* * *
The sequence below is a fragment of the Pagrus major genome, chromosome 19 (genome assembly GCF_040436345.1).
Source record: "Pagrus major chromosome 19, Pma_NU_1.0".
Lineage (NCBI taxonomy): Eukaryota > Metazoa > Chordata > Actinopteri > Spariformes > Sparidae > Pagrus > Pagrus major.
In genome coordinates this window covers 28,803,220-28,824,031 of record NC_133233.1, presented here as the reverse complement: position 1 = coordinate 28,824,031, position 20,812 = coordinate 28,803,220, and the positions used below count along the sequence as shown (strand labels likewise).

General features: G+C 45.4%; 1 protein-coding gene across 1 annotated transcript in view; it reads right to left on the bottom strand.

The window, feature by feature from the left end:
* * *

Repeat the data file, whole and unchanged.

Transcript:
The sequence below is a fragment of the Pagrus major genome, chromosome 19 (genome assembly GCF_040436345.1).
Source record: "Pagrus major chromosome 19, Pma_NU_1.0".
Lineage (NCBI taxonomy): Eukaryota > Metazoa > Chordata > Actinopteri > Spariformes > Sparidae > Pagrus > Pagrus major.
In genome coordinates this window covers 28,803,220-28,824,031 of record NC_133233.1, presented here as the reverse complement: position 1 = coordinate 28,824,031, position 20,812 = coordinate 28,803,220, and the positions used below count along the sequence as shown (strand labels likewise).

General features: G+C 45.4%; 1 protein-coding gene across 1 annotated transcript in view; it reads right to left on the bottom strand.

The window, feature by feature from the left end: